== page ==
2.  Berengarius of Tours (999 - 1088 A.D.)

If you're Catholic or Orthodox, you've probably (I hope anyways) always known that the Eucharist is the Real Body and Blood of Christ - we do not consume a symbol.  Though others would argue against it, the Church has always held to the reality of the Body and Blood of Christ in the Eucharist.  What is interesting is that it wasn't something first denied in the Protestant Reformation, but was actually a man by the name of Berengarius.  Though rumblings had occurred in other writers before, most notably in John Scotus Eriugena, Berengarius seems to be the first to explicitly attack the Real Presence in the Eucharist.  He instead opted for the view that Christ is spiritually present in the sacrament but not really present - later declarations on "transubtantiation" were made in direct response to this (though I do not think the Orthodox have ever laid out what is going on during the Consecration in as systematic a way as Catholic theologians have). 

Why he matters today:  Even though there were a couple theologians that had gone against the Real Presence in the Eucharist before him, Berengarius was really the first to take his doctrines so far that even an entire movement called the Berengarians survived after him.  He opposed and attacked the Church on the issue of the Eucharist, denying that any change took place resulting in its being the actual Body and Blood of Jesus Christ, instead opting for a spiritual understanding (something, I would argue, is much closer to orthodox Calvinism).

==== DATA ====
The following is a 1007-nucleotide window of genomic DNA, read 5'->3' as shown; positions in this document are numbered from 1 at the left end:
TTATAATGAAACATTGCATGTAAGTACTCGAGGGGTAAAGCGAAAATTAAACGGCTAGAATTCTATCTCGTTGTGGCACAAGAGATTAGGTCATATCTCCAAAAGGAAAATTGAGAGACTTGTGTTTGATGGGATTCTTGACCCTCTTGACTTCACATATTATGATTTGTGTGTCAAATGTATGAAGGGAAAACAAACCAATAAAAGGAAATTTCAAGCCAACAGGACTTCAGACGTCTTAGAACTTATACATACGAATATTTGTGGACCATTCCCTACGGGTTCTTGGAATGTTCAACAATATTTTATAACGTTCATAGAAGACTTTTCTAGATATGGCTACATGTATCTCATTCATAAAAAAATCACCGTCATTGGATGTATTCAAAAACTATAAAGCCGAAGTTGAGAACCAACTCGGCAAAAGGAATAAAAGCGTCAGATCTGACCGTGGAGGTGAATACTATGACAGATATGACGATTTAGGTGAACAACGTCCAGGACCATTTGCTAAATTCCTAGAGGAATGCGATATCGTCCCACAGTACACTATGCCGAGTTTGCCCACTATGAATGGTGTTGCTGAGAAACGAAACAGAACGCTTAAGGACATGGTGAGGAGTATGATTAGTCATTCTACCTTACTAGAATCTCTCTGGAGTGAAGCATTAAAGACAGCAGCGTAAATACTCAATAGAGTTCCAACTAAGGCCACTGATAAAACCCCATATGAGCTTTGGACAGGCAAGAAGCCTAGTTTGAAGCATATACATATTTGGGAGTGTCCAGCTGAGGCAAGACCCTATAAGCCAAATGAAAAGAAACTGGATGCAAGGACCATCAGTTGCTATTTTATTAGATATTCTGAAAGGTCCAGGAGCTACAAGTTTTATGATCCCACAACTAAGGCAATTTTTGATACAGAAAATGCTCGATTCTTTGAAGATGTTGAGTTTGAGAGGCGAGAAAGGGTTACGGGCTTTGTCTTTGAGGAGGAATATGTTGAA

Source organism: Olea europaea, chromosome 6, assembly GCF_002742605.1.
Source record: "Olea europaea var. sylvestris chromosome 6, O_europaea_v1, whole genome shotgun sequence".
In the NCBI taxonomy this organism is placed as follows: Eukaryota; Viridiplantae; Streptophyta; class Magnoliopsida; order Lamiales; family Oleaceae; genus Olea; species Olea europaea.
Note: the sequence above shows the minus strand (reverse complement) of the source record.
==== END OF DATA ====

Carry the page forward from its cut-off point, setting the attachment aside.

When someone attacks the doctrine of the Real Presence in the Eucharist, modern Catholics can know where the idea came from, and why the Church's theologians formally defined the change as "transubstantiation".  The ideas of Berengarius, I would argue, live on today in the doctrines of the Reformation, especially in the teachings of Calvin.

3.  Montanus (2nd - 3rd century A.D.)

Montanus is one of my most disliked of all heretics, as he was the wolf that snatched that great apologist, Tertullian, from the bosom of the Church - though really, when one reads Tertullian, one can see the seeds of a great fall in his writings.  He needed something more extreme than what the growing Church could provide.  Thus he joined the Montanists, a charismatic sect that had grown up around the prophecies of Montanus and two women named Prisca and Maximilla.  Claiming the direct influence of the Holy Spirit, they became known as "fanatic rigorists"1, with Montanus espousing himself as a prophet through whom the Holy Spirit spoke through to the world.